The lesson is clear. In an increasingly interconnected world, the issue of data-privacy is coming to the fore, perhaps a bit too late, but the public concern is now live. Failure to recognise that fact and to communicate effectively will result in the sort of push-back the Health Department and its Minister have endured.

legendsin-their-lunchtimes

Legends in their lunchtimes

As the basket at the foot of the AMP guillotine begins to fill, for those of us who have had the privilege (or curse) to have been active in business for more than 3 decades, the unfolding events appear all too familiar.

Hubris, and wilful blindness have never combined to end in a positive result. Never-the-less, both tend to manifest as part of a regular business cycle.

An outbreak of believing your own PR is likely to resulting in mounting casualties.

Business success depends not only on sound strategies – well executed – but, annoyingly, on a degree of luck, timing and a supportive broader social and regulatory environment. Too often management and boards can mistake a fair proportion of the latter three (delivered by regular variations in business and consumer confidence) for their own genius.

The resulting natural tendency is to lessen the focus on detail and begin rewarding one another for the job well done. A tendency naturally increased if it is other people’s money that is being used.

The mess uncovered at the AMP is almost certainly the beginning of a long stream of hubristically driven shambles that the, much delayed, Royal Commission into Misconduct in the Banking, Superannuation and Financial Services will bring to light.

The damage to personal and corporate reputations will, in some cases be irreversible and in most cases, take long periods to recover from.

Two things confound and disappoint the public and work to lessen an organisation’s social licence to operate. First, the evident avarice-driven disregard for rules and customer benefit. Second, the failure of boards, as houses of review and management supervision, to identify and act on such abuses.

As professional communicators, we are regularly asked to convey good news and minimise poor outcomes when engaging with ‘stakeholders’ (read anyone who can impact on a share price that drives bonuses or who can tip folks out of a job). Both on principle and in the longer-term interests of our clients, we never knowingly misrepresent the facts. We may focus on one element more than another, but to lie is to ensure you will, eventually, get caught-out. An outcome that damages all involved.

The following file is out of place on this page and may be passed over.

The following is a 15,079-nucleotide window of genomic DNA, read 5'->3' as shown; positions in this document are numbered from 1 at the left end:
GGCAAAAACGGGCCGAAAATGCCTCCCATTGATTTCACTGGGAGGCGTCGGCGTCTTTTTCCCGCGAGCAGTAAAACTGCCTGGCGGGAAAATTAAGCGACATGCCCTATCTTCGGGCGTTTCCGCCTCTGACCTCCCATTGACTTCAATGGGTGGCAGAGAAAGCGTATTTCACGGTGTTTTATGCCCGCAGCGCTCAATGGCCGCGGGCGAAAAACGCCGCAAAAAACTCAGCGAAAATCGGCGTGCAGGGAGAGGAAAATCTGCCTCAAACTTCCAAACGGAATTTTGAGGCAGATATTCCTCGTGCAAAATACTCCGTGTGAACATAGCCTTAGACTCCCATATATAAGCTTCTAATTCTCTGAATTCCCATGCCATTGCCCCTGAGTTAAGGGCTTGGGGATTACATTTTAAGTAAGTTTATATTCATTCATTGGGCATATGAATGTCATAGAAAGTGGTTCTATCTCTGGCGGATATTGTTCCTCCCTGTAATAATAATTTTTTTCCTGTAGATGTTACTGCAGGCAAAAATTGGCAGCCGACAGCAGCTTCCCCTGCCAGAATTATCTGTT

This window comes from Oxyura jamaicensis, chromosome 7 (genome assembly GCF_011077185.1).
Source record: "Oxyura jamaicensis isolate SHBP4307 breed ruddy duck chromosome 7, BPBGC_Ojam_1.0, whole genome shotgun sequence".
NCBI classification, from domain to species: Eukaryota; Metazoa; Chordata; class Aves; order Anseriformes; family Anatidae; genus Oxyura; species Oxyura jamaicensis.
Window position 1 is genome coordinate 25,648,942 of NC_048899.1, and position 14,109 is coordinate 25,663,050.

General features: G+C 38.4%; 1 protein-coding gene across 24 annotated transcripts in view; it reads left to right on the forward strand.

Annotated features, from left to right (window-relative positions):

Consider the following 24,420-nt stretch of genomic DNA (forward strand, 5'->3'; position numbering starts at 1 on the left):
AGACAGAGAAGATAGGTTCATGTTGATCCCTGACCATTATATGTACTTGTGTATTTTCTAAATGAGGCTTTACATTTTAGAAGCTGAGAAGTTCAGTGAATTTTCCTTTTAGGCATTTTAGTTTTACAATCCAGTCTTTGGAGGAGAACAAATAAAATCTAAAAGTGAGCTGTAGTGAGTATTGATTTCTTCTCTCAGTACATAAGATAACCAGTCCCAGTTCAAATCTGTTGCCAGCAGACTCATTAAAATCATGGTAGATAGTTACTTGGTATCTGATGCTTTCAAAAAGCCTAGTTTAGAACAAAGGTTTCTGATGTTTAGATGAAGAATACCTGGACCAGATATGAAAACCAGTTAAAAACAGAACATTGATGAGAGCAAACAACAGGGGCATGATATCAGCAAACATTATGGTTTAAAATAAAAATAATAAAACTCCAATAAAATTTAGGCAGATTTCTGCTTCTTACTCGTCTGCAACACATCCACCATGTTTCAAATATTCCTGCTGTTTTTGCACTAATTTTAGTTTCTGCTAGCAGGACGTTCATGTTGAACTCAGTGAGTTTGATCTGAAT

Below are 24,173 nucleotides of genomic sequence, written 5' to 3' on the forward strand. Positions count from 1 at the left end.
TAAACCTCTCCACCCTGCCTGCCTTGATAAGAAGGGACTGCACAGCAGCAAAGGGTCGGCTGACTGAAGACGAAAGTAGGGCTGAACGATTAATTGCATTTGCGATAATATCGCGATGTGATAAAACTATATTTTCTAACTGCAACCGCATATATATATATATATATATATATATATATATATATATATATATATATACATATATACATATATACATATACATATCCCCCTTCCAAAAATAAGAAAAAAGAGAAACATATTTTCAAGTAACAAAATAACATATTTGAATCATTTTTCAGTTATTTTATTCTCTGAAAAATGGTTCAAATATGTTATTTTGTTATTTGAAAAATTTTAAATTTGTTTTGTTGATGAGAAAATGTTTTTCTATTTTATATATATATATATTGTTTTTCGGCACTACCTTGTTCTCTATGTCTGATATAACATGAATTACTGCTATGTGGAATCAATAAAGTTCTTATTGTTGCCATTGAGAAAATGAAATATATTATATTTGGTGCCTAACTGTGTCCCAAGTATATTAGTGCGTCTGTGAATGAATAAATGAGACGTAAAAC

Board members of any public company, industry body, not-for-profit or other such organisations have a responsibility to ask management the difficult questions, to challenge assumptions and, where necessary, to check the detail. Even if all is presented, on the surface, as good news.

In getting to the facts, too often we have witnessed situations where process is relied upon rather than proper answers. Instances where to us, as so-called spin masters, it is obvious that either not enough substance is present and/or too much pre-spin has already been applied.

Thankfully, few such cases have involved our existing clients. But we have worked on quite a few crisis management cases where the damage has already occurred.

Business cycles have, even in our relatively short experience, displayed a predictable regularity. A longer view of business history does not support an alternate conclusion. Executive management and boards should, in good times and bad, take a close look at how their businesses operate, how they generate the results, consider the prevailing conditions and ensure that they are well insulated from possible ethical, regulatory and operational failures.

If that is happening, the task for the communicators is to tell a good story, well. If not – welcome to the town square, with the crowd baying for blood. The most that can be done at that point (at great expense) is make the best of bad situation and prepare the ground for the successors.

The-brave-new-world

The brave new world – well, not just yet